Eamonn Doyle's Made in Dublin at Photo Works 2019

Photo London 2019 – celebrating photography

Photo London is back with another exciting line-up of exhibitions and talks.

The fifth edition of the fair at Somerset House features more than 100 of the world’s leading galleries.

Exhibitors are presenting an exciting mix of more than 400 artists, some making their first appearance at Photo London.

Founding directors Michael Benson and Fariba Farshad said: “We are delighted to announce such an outstanding line-up of exhibitors and special projects for our fifth edition and deeply honoured to present Stephen Shore as our 2019 Master of Photography.

“As his recent retrospective at MOMA (New York) admirably demonstrated, Stephen is a truly pioneering photographer who has consistently pushed the boundaries of image making throughout a long and successful career.

“His Photo London show continues that process presenting work made since his MOMA retrospective.”

Speaking at the press launch, Somerset House director Jonathan Reekie thanked Benson and Farshad for their ‘imagination and determination’.

“We are really proud to host Photo London and wish you the very best at five,” he said.

A man points a gun in Margins of Excess. On show at Photo London 2019.
Max Pinckers, from the series Margins of Excess, 2018. Pigment prints on archival matte paper 280 gsm, variable dimensions © Max Pinckers

Exhibitors

An expert curatorial committee, led by Philippe Garner, selected this year’s exhibiting galleries.

Art consultant and curator Tristan Lund, who has curated the Discovery section since 2017, also played a key role in the overall curation.

The fifth edition of Photo London includes galleries from 21 different countries showcasing 440 artists.

In what is quickly becoming known as ‘Photo London Week’ there are more than 100 different independent pop-up events taking place across London in addition to the main fair.

“Everyone tells us that in its first five years Photo London has established itself as an unmissable event in the international photography calendar,” said Benson.

“It is clear we have unleashed powerful forces.”

The widely-acclaimed Discovery section this year features a curated selection of 23 galleries.

It focuses on new and emerging talent, including several from the fast-developing photography scene in London alongside international galleries.

As a sign of confidence among exhibitors, the 2019 fair also features 16 focused solo presentations.

Highlights include new work by Mitch Epstein at Galerie Thomas Zander, Tony Gum at Christopher Moller Gallery, Tom Wood at Sit Down Gallery, Ivars Gravlejs at careva contemporary, Dag Alveng at Shoot Gallery, Max Pinckers at Galerie Sofie Van de Velde, Giulio di Sturco at Podbielski Contemporary, Adam Jeppesen at Black Box Projects, Edouard Taufenbach at Galerie Binome and Casper Sejersen at Cob Gallery.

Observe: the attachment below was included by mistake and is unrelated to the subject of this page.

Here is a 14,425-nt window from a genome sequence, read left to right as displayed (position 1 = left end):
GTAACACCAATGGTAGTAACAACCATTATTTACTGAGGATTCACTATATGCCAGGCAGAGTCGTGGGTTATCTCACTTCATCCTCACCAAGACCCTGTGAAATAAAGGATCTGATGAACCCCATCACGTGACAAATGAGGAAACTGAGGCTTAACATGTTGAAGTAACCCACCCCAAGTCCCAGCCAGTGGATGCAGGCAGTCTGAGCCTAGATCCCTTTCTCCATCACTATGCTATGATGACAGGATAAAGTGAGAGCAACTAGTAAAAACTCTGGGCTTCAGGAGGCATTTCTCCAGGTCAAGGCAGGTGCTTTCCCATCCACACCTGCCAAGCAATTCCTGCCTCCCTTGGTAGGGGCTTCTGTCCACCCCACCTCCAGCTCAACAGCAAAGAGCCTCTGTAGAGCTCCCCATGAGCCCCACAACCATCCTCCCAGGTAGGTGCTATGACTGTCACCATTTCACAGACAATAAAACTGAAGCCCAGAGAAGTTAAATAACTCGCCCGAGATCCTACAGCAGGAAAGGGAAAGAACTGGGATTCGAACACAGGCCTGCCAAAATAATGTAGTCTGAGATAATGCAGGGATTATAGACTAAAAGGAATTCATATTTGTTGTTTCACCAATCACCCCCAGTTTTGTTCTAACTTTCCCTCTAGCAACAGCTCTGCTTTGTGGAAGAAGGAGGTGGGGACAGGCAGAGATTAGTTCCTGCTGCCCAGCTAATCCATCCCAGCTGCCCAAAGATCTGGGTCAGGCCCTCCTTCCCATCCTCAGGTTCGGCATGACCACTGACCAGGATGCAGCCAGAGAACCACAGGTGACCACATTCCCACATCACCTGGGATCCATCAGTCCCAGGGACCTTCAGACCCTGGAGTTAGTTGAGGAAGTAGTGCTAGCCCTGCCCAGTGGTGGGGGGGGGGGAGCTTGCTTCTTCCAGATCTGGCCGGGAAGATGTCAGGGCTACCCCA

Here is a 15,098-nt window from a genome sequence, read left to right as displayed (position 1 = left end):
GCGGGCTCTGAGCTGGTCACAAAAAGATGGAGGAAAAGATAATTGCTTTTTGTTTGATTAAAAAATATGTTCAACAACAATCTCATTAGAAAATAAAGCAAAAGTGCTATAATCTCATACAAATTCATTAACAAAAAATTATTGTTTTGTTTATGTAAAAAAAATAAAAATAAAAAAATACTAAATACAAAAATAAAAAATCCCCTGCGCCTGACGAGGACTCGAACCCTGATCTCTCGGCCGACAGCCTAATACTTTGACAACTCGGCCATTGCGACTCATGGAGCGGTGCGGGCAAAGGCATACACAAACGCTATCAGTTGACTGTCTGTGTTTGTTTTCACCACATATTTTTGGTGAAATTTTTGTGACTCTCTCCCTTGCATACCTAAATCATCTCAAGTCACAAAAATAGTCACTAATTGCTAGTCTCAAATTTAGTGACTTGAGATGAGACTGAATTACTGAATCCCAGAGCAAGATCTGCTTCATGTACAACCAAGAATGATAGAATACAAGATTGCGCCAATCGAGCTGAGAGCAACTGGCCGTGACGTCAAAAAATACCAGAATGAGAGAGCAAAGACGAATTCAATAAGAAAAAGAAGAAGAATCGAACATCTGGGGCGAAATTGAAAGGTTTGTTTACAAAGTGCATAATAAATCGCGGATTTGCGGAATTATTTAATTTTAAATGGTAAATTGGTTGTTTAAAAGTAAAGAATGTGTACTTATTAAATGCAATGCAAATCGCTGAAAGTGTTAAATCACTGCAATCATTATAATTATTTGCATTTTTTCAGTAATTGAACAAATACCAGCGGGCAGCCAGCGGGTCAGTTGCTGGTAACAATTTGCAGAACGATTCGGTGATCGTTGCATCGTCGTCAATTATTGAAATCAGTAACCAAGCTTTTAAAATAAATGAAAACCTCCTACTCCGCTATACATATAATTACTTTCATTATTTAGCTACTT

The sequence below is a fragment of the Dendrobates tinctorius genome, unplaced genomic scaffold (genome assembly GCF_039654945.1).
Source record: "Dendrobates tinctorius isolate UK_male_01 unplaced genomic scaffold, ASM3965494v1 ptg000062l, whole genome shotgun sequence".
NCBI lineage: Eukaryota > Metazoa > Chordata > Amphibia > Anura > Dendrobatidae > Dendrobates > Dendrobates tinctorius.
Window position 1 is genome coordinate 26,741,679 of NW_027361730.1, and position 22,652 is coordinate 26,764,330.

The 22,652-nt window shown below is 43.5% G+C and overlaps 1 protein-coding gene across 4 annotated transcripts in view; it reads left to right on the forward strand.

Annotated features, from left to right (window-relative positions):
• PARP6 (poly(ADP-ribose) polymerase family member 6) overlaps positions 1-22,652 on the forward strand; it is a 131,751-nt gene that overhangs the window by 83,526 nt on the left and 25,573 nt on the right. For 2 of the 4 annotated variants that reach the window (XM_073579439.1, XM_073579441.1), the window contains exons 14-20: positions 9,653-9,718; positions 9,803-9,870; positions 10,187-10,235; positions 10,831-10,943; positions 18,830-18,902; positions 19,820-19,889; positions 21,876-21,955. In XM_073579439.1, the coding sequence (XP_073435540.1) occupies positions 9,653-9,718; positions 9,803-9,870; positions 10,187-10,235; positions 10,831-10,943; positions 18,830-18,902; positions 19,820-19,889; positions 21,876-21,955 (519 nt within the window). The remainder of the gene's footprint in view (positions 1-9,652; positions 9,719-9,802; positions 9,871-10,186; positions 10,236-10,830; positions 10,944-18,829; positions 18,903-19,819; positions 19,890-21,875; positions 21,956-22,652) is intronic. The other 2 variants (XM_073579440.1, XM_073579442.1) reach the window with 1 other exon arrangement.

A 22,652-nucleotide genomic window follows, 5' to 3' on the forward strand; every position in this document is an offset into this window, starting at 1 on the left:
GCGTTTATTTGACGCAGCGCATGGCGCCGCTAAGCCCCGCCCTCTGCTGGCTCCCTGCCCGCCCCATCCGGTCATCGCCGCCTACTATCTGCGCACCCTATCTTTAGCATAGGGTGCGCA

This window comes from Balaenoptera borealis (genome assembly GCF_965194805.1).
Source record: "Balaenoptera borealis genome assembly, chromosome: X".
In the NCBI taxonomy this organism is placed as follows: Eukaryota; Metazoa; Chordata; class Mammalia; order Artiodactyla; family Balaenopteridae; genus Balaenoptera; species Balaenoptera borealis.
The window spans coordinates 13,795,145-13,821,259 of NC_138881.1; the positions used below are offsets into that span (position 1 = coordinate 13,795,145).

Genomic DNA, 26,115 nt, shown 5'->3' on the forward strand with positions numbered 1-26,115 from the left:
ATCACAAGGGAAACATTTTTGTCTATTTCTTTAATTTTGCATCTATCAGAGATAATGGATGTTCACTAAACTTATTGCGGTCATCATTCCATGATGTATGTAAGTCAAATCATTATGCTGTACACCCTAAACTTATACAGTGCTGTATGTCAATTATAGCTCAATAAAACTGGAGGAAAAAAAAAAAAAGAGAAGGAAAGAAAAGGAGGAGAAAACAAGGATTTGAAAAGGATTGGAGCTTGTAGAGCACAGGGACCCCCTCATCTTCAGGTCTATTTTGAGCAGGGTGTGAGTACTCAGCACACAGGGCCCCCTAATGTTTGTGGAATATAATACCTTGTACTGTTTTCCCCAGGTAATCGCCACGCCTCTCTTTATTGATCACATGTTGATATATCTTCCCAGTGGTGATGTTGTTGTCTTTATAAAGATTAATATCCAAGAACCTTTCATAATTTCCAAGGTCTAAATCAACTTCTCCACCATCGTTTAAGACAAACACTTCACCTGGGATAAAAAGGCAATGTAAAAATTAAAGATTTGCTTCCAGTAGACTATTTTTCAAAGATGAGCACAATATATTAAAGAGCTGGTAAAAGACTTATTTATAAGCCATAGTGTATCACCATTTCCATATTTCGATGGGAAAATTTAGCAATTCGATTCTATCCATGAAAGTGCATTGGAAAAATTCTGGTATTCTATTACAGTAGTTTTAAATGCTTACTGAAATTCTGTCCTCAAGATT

A man looks out of a car window in one of 60 pictures taken by Stephen Shaw in one day in 1969.
Stephen Shore Los Angeles, California, February 4, 1969 © Stephen Shore.
Courtesy 303 Gallery, New York

Master of Photography

US photographer Stephen Shore is the Master of Photography for 2019.

Shore’s photographs explore and document the ordinary scenes of everyday life.

He transforms seemingly mundane scenarios and objects into thoughtful consideration.

Known for his pioneering use of colour photography and early experimentation with new technologies, Shore’s work has been widely published and exhibited for 45 years.

However, he believes there is always something new to be explored.

“I have taught for almost 40 years,” he said.

“Young photographers say ‘there is nothing new to be photographed’. But I remember 40 years ago people said that and then someone comes allong with a new vision.”

The Photo London Master of Photography award is given annually to a leading contemporary photographer who is the subject of a special exhibition.

As part of 2019’s Public Programme, Shore is showing a series from 1969 titled Los Angeles, featuring 60 small photographs taken throughout one day in 1969 in LA.

He is also presenting a new body of work, shown for the first time in the UK.

“I was doing a retrospective at MOMA and I have done enough shows in my life to know that there is always that feeling afterwards of ‘now what am I going to do?’,” said Shore.

“I got around that by starting a new project half a year before the show opened.

“I am still working on that and that is what is here.”

The exhibition is produced in association with Sprüth Magers and 303 Gallery.

Shore will be speaking as part of the Photo London Talks Programme on Thursday, May 16.

Vivian Maier's Chicago on show at Photo London 2019
Vivian Maier Chicago, 1962. Ed. 8/15 Chromogenic print, printed 2018 12 x 12 inches
© Estate of Vivian Maier, Courtesy of Maloof Collection and Howard Greenberg Gallery, NY

Public Programme